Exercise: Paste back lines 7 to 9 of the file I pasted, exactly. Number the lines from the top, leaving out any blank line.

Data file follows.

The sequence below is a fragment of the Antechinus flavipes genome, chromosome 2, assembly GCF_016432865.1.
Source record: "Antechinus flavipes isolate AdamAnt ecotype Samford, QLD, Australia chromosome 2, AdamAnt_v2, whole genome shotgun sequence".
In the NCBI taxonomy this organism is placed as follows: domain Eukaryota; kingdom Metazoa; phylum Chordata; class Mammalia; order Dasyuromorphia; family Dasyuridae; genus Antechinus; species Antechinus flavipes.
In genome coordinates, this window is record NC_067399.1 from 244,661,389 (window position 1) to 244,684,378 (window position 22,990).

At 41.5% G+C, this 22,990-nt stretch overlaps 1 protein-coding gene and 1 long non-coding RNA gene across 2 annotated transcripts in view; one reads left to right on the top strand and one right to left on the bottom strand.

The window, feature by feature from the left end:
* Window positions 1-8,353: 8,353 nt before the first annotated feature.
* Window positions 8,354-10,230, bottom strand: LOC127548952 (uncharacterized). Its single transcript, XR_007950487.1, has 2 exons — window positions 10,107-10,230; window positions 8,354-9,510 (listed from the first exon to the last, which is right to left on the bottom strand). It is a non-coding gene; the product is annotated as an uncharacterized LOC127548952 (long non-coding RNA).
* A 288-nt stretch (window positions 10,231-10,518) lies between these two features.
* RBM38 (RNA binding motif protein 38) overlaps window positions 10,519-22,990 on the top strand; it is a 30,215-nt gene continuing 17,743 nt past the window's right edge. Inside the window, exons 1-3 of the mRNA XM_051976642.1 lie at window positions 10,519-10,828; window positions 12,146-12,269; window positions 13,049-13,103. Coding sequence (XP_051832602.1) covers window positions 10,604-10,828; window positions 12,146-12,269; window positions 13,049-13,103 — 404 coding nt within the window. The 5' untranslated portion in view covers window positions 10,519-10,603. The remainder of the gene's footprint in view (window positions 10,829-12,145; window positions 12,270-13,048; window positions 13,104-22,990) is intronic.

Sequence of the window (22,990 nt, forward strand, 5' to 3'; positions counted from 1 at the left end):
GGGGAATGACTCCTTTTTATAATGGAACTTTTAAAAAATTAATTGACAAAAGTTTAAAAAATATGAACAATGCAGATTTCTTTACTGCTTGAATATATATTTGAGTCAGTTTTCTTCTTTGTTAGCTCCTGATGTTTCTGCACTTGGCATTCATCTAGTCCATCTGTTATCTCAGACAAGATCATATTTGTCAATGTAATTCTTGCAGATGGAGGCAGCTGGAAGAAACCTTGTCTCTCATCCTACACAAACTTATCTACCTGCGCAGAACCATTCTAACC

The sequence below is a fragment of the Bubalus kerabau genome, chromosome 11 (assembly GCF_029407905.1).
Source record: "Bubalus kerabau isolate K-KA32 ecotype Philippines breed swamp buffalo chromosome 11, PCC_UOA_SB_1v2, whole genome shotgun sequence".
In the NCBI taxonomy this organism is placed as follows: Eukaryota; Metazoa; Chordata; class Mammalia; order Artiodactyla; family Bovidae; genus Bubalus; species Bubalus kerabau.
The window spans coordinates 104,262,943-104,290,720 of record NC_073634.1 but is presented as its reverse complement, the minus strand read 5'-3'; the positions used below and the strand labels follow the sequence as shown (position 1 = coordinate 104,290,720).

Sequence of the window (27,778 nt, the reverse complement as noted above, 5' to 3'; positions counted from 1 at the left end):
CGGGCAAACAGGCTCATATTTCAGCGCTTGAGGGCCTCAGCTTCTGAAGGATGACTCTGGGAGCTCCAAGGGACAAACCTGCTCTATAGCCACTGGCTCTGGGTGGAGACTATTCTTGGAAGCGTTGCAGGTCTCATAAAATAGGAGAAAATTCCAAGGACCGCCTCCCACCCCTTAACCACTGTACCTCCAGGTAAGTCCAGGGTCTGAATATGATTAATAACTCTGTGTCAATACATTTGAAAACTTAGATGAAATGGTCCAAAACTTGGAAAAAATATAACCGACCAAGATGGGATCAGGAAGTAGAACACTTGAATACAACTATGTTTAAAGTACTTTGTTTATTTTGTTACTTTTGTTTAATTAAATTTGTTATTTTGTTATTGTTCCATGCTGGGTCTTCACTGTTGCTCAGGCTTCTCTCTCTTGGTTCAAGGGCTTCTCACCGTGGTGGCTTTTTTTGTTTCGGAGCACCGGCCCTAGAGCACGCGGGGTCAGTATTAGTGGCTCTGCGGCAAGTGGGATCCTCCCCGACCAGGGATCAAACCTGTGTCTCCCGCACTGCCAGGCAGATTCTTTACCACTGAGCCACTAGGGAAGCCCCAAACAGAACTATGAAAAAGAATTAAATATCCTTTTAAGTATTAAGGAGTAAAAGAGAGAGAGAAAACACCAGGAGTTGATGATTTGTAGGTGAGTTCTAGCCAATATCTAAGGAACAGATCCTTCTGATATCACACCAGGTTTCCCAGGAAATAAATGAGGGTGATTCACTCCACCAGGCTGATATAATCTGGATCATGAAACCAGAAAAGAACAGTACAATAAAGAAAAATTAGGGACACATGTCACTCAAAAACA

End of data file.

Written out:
* Window positions 1-8,353: 8,353 nt before the first annotated feature.
* Window positions 8,354-10,230, bottom strand: LOC127548952 (uncharacterized). Its single transcript, XR_007950487.1, has 2 exons — window positions 10,107-10,230; window positions 8,354-9,510 (listed from the first exon to the last, which is right to left on the bottom strand). It is a non-coding gene; the product is annotated as an uncharacterized LOC127548952 (long non-coding RNA).
* A 288-nt stretch (window positions 10,231-10,518) lies between these two features.